Tag Archives: anticipation

Now?

The shops are full, the advertisements loud and demanding: Have it! Have it all! Now. The glitz has an appeal, but on reflection, it is profoundly depressing. Is this all there is? Nothing beyond what you can buy and break? For Christians, the run up to Christmas needs a different view. Not “Christmas already”, but another anticipation.

Paul explains in Romans 15:4-13. HOPE. Not a vague and wistful imagining, but a looking forward to what is promised. It is the by steadfastness, and the encouragement of the scriptures, that we find that essential ingredient of purposeful life, so often missing in our culture. This hope comes from God, who intends us ” to live in harmony with one another, in accordance with Christ Jesus” – which in itself is a blessing.

Hope, unlike so many consumer trophies, is something we can share, and share gladly. The story you know from Carol Services details creation, and human rebellion. But a loving God works patiently sending patriarchs, and prophets, looking to Christ, and then to his second coming. God has worked through the ages – he was the one explaining, preparing, looking forward in hope.

That may not be new, but remember it doesn’t stop! Scripture tells of the early Christians, looking forward in hope. They had not yet received all that had been promised. Which leaves us standing out; “Have it all, now?” No. THEN, yes. We are, still, people who look forward; who know that the promises are better than this, while enjoying what is good now, we wait expectantly for what will come.

Expectancy is important. In faith, in life, and in prayer. But especially in worship. If you expect very little – that is probably what you will get. If you are open to be reminded of God’s promises, to hear his plans and directions, to face your real needs – your hope of something good is likely to be well met.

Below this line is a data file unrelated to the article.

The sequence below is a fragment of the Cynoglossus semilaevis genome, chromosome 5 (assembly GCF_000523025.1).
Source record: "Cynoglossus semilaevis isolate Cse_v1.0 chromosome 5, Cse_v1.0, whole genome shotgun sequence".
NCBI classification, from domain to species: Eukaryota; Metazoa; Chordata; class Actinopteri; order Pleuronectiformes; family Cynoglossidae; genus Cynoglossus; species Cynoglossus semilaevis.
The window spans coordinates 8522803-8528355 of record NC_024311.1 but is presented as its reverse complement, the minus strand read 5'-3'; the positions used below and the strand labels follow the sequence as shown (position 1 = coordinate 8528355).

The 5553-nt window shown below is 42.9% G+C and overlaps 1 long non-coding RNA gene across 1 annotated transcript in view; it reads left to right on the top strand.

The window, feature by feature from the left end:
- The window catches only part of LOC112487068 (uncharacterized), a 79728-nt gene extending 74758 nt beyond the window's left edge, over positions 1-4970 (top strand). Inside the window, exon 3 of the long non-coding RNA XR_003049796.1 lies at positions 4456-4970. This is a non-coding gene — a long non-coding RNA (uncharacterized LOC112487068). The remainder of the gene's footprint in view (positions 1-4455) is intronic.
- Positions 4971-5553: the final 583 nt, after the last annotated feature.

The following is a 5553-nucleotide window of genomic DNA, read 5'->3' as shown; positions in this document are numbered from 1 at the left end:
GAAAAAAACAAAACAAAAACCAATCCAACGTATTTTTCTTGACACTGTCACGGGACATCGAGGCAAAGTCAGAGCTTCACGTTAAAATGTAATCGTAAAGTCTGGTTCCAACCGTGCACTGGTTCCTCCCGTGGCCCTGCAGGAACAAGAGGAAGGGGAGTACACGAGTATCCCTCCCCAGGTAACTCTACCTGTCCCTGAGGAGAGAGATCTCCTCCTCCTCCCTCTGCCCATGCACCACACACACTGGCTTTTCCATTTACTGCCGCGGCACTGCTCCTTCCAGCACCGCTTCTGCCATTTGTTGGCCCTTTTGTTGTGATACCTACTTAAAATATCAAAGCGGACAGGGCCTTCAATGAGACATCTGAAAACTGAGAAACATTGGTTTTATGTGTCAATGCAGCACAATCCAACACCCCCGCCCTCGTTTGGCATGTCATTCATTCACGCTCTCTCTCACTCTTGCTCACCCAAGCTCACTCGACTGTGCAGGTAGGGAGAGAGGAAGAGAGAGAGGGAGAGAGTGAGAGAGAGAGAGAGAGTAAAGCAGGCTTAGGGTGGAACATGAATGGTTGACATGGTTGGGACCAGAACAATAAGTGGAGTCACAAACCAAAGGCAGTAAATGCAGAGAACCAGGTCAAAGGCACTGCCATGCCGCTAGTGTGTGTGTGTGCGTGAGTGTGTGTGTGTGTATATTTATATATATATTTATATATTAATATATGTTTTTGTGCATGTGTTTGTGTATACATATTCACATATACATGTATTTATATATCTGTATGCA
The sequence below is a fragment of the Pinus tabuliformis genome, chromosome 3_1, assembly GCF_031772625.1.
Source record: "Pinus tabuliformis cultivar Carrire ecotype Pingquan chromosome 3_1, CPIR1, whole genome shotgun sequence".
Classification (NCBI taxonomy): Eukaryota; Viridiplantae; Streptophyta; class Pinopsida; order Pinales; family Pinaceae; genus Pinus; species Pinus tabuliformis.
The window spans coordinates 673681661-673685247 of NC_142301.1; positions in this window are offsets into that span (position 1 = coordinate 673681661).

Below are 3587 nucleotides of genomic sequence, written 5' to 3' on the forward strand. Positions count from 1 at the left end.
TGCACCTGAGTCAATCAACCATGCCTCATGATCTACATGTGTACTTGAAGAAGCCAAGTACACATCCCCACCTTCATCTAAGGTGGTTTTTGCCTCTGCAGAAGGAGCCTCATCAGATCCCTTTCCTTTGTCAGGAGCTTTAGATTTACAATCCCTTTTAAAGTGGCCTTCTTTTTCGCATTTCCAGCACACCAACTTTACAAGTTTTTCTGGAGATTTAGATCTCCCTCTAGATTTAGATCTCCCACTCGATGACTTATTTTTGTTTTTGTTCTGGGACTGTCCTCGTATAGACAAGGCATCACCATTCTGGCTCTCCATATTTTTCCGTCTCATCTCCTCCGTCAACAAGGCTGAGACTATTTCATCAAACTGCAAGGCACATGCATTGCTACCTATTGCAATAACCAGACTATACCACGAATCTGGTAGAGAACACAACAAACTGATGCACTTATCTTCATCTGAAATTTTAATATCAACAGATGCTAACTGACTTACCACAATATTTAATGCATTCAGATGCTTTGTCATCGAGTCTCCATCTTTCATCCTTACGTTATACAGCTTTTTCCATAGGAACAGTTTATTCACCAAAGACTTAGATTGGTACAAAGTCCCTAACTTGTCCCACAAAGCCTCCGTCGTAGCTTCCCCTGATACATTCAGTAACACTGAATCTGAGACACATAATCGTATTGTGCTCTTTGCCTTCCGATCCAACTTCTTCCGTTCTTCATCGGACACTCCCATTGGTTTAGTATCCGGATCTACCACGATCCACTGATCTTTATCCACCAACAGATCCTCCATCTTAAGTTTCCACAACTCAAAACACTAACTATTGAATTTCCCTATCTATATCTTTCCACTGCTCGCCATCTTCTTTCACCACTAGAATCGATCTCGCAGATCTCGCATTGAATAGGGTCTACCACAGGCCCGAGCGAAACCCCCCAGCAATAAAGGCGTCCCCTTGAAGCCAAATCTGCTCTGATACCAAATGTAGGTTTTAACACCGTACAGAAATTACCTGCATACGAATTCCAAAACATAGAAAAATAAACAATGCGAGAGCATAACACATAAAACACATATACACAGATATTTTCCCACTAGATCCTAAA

It’s so good!

What will heaven be like? John’s vision (today we read Revelation 21:10 and 21:22 – 22:5) has some interesting things, which ring true. We read of the centering of everything on God, Father and Son, and the way they provide light. Although strange at first, it is something significant. It is the light of God that has shown us the way, and will do so in future. It is light that makes possible free movement, and comfort, and recognition of people and places. As we fumble in a power cut, and shiver in an eclipse, we enjoy a sunny day. How much more joyful the light of God, which is more than physical.

We sometimes speak of “security lights” – those annoying lamps with sensors to turn them on, usually not quite when you want them. In heaven, the illumination is effective; there is no need to shut the city gates (usually a night-time security measure). Similarly it is a good place, where there is no “bad behaviour” or attempt to deceive. There is, not just a negative safety, but a positive thriving.

The opening verses of chapter 22 speak of the river, recalling Ezekiel’s vision (Ezekiel 47:1-12), bringing life to dry places. Here too the tree of life gives life and healing – for the goodness and holiness of God seems to be almost infectious. On earth we are used to the way viruses and evil spread. We sometimes forget that love, joy, hope and many Christian fruit are seen, and that witness will also spread on earth.

The reign that continues for ever is not one of conquest or colonisation, but the good order, transparent justice, and continuing healing of all in the city. It is no wonder that God is worshipped, and we are encouraged to join in, even in anticipation from where we are now.